Polina: This is not just a book for developers with Haskell experience. It's also a good read for anyone interested in alternatives to relying on third parties, such as banks or the legal system, to make sure a contract is being adhered to. Plutus offers such an alternative, where trust is instead placed on high assurance, tested and documented code. If this sounds too good to be true, check out the details in the book!
What is your favorite part of the ebook?
Lars: Hard to say -- I think the best aspect is the balance between the book's parts: theory and foundations on the one hand, easy-to-follow code examples on the other.
Polina: I would have to agree about the balance: the book includes both high-level explanations of how smart contracts work on the blockchain, as well as concrete examples of how to develop the code, with explanations at each line.
What's the next step for someone who's read the ebook?
Polina: I would suggest that if the reader feels confident about their Plutus skills, they need to think big -- what problem could this technology be used to solve? Perhaps there is some new functionality they wish was available as part of the Cardano system, and they could work on that? For example, the book mentions two Plutus use cases: introducing special kinds of (non-fungible) tokens onto the blockchain, and a custom policy for signing off on spending -- ideas like these.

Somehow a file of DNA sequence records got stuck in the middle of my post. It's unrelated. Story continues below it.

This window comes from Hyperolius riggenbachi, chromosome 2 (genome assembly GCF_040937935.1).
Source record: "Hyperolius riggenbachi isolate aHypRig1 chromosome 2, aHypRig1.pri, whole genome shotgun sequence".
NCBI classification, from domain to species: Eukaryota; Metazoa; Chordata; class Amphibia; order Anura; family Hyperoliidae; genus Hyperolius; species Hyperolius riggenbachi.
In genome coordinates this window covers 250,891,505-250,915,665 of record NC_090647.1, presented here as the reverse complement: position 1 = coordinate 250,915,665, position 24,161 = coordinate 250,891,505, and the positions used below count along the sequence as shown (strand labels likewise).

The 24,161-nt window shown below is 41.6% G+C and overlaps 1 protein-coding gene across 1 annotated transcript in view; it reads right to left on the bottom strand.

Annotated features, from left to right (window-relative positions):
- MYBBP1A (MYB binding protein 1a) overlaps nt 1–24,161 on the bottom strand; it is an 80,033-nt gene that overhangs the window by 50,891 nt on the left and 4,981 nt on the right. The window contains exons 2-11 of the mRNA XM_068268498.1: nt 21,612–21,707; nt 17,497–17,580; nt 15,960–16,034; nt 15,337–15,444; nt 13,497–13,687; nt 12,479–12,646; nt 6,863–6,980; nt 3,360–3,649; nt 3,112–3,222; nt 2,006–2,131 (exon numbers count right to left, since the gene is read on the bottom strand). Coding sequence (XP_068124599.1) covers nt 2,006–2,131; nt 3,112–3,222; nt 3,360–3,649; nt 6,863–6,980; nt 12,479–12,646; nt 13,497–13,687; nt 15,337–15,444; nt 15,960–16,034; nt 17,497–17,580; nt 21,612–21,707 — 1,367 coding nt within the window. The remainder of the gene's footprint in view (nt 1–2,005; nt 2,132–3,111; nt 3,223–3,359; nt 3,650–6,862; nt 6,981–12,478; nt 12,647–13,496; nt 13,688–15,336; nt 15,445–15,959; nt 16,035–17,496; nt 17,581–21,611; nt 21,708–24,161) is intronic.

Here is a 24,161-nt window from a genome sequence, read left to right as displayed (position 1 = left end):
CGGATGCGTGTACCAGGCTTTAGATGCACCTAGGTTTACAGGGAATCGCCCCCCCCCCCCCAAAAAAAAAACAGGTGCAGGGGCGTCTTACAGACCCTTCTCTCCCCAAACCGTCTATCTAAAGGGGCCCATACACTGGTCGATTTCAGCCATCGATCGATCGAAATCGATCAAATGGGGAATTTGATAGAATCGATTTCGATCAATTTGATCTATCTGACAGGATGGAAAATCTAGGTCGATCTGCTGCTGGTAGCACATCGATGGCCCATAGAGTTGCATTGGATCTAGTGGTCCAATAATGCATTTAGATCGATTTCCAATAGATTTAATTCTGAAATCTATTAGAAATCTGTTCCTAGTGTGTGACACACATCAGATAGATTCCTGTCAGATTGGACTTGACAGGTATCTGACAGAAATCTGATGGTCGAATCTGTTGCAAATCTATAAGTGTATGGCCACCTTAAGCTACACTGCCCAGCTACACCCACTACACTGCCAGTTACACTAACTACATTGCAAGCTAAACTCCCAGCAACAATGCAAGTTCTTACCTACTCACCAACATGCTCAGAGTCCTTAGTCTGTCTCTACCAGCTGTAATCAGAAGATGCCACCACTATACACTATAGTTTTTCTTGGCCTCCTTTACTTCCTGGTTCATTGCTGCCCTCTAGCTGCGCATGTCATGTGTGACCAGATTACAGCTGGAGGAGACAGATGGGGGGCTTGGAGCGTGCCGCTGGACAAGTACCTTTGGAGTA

Lars: I firmly believe that to learn something you have to actually use it and -- ideally -- teach it. So the next step should be to use Plutus, to work on an exciting project and implement a couple of smart contracts yourself. Then go one step further and try to explain Plutus to others, at a meetup, for example.
What other education initiatives are going on at IOHK?
Lars and Polina: We are preparing the next Plutus and Marlowe workshops, as well as the next Haskell course and working on turning that into a MOOC. We're already thinking about the next book, and how to expand our department to be able to deliver more educational content worldwide.